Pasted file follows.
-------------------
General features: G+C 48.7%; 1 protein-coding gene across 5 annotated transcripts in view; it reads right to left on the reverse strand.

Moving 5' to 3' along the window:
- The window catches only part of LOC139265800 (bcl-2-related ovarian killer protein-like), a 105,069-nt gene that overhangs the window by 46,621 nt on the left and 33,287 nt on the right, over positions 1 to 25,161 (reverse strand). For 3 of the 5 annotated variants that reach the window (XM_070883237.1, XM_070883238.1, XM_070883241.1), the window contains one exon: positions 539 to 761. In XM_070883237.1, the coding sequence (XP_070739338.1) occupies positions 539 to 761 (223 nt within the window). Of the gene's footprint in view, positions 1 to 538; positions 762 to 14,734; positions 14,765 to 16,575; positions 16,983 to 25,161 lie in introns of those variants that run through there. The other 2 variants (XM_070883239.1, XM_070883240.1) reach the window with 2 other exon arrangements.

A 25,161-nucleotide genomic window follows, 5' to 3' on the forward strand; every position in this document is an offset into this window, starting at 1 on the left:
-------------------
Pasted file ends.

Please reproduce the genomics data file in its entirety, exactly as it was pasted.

General features: G+C 48.7%; 1 protein-coding gene across 5 annotated transcripts in view; it reads right to left on the reverse strand.

Moving 5' to 3' along the window:
- The window catches only part of LOC139265800 (bcl-2-related ovarian killer protein-like), a 105,069-nt gene that overhangs the window by 46,621 nt on the left and 33,287 nt on the right, over positions 1 to 25,161 (reverse strand). For 3 of the 5 annotated variants that reach the window (XM_070883237.1, XM_070883238.1, XM_070883241.1), the window contains one exon: positions 539 to 761. In XM_070883237.1, the coding sequence (XP_070739338.1) occupies positions 539 to 761 (223 nt within the window). Of the gene's footprint in view, positions 1 to 538; positions 762 to 14,734; positions 14,765 to 16,575; positions 16,983 to 25,161 lie in introns of those variants that run through there. The other 2 variants (XM_070883239.1, XM_070883240.1) reach the window with 2 other exon arrangements.

A 25,161-nucleotide genomic window follows, 5' to 3' on the forward strand; every position in this document is an offset into this window, starting at 1 on the left: